Thinking In Systems has a tiny but golden guide to creating a paradigm shift in a group of people:
You keep pointing at the anomalies and failures in the old paradigm. You keep speaking and acting, loudly and with assurance, from the new one. You insert people with the new paradigm in places of public visibility and power. You don’t waste time with reactionaries; rather, you work with active change agents and with the vast middle ground of people who are open-minded.Donella H. Meadows, Thinking In Systems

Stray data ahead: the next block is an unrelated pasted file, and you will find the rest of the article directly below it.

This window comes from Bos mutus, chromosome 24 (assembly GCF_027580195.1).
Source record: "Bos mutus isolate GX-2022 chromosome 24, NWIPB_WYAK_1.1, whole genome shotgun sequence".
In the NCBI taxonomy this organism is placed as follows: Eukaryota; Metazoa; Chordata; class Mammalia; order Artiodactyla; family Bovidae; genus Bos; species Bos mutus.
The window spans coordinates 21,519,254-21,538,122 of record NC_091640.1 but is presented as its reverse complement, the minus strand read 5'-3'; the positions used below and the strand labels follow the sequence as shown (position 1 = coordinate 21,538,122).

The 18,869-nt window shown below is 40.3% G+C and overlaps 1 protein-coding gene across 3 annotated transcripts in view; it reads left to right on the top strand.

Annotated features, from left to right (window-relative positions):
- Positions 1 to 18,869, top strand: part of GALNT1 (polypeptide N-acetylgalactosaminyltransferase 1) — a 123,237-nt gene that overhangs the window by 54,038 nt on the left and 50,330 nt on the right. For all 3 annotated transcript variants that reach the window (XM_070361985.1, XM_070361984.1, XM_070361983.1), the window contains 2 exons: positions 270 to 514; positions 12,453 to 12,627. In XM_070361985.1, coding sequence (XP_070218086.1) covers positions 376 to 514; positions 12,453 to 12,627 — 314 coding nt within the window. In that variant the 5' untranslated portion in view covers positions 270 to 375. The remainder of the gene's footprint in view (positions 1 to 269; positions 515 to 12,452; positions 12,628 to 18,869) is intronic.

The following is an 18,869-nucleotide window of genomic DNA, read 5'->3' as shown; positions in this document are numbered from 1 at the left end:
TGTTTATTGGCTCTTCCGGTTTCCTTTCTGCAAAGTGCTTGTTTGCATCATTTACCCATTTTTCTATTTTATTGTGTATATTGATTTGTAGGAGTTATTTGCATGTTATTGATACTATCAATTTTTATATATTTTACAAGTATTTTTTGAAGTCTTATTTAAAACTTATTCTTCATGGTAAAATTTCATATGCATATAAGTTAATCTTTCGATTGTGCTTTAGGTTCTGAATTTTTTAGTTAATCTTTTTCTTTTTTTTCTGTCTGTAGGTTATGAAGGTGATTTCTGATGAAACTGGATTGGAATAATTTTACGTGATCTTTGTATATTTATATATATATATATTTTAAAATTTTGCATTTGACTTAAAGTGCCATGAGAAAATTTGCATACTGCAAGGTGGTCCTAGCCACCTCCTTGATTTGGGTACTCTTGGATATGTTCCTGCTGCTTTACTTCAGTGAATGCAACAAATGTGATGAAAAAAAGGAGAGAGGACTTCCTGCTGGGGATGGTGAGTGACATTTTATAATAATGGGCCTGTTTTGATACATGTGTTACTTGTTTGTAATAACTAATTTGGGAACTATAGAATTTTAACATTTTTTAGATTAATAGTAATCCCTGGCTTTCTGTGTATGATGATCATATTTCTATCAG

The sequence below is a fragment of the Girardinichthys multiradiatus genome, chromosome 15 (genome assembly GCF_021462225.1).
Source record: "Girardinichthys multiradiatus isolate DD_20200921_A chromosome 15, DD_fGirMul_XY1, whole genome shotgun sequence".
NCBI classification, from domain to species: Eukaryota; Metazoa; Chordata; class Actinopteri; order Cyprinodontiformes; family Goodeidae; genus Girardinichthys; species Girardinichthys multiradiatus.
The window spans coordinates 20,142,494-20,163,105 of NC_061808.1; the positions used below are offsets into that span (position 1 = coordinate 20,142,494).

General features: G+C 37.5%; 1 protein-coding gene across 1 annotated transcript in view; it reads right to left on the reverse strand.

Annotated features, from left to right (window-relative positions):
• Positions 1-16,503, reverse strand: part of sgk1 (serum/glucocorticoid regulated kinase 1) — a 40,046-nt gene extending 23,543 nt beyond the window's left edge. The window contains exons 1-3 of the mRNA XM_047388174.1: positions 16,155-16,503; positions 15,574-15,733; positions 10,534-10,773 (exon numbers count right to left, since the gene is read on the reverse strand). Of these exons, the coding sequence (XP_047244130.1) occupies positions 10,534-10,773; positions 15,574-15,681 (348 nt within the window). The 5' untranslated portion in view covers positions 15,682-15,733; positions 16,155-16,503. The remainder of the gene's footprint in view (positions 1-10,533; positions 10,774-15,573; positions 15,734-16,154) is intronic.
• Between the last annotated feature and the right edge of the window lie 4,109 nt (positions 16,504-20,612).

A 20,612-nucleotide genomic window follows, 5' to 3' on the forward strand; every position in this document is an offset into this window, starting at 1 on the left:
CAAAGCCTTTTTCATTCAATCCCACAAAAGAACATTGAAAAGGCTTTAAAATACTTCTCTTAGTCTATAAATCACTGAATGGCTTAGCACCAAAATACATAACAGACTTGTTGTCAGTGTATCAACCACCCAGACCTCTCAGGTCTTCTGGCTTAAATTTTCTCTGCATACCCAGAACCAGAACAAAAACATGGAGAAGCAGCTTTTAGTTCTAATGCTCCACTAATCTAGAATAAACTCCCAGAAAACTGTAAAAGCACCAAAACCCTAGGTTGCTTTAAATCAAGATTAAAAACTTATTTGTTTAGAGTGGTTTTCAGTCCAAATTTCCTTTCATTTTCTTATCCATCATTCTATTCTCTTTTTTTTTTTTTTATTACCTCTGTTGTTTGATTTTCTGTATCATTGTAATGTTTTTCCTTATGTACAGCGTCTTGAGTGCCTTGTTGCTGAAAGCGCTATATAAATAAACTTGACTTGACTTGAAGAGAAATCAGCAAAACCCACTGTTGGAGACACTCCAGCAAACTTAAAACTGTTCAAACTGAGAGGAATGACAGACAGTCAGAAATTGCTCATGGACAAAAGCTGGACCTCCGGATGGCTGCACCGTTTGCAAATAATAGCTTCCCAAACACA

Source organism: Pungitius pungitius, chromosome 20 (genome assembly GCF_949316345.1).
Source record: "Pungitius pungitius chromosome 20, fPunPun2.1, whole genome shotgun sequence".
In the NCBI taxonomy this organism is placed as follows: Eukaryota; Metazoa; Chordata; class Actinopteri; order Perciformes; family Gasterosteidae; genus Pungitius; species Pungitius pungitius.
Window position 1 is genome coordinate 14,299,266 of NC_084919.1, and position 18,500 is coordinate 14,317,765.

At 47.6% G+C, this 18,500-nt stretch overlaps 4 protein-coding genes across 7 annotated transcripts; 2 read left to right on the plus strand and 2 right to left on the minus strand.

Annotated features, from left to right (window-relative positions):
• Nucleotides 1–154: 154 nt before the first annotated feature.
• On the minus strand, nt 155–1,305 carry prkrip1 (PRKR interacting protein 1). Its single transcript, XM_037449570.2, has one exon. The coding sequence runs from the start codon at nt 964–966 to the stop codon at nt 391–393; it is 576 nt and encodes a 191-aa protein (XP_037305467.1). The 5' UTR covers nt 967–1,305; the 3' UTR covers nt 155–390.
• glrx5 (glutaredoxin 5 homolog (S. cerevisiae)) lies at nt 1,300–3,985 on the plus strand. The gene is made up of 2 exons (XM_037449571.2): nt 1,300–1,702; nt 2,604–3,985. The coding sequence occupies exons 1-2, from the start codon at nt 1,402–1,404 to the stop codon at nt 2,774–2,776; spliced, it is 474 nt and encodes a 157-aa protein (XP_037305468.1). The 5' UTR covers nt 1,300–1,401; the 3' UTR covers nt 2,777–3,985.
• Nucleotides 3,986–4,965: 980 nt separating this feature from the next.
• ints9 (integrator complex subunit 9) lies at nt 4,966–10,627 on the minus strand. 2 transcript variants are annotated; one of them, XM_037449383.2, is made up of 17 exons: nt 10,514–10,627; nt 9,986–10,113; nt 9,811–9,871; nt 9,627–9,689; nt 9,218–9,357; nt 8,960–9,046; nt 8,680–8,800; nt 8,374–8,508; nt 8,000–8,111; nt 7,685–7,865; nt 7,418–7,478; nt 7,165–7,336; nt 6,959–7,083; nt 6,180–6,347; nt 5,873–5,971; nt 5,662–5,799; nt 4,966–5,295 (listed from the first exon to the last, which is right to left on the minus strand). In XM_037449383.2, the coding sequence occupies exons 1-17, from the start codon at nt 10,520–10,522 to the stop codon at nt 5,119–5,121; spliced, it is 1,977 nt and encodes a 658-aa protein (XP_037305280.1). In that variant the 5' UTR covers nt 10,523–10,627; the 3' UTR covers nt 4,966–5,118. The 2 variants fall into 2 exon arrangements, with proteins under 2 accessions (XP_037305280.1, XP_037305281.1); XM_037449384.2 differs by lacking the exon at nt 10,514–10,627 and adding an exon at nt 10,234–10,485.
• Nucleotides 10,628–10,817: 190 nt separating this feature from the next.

The part about not wasting time with reactionaries stuck out to me.
When I think back to all the times where I’ve tried to introduce a cultural (“let’s stop DM’ing!”) or technical (“let’s switch to functional CSS!”) paradigm shift, 90% of that time was spent trying to convince the naysayers. “If I can just convince them, then the path will be clear!” I thought. Wrong again, idiot.
In retrospect, the successful ones worked out because the naysayers were drowned out by the growing mass of believers, not because I out-debated anyone. It reminds me of rebel innovation: the way to get controversial things done is to do them and draft in believers along the way until the naysayers don’t have a leg to stand on.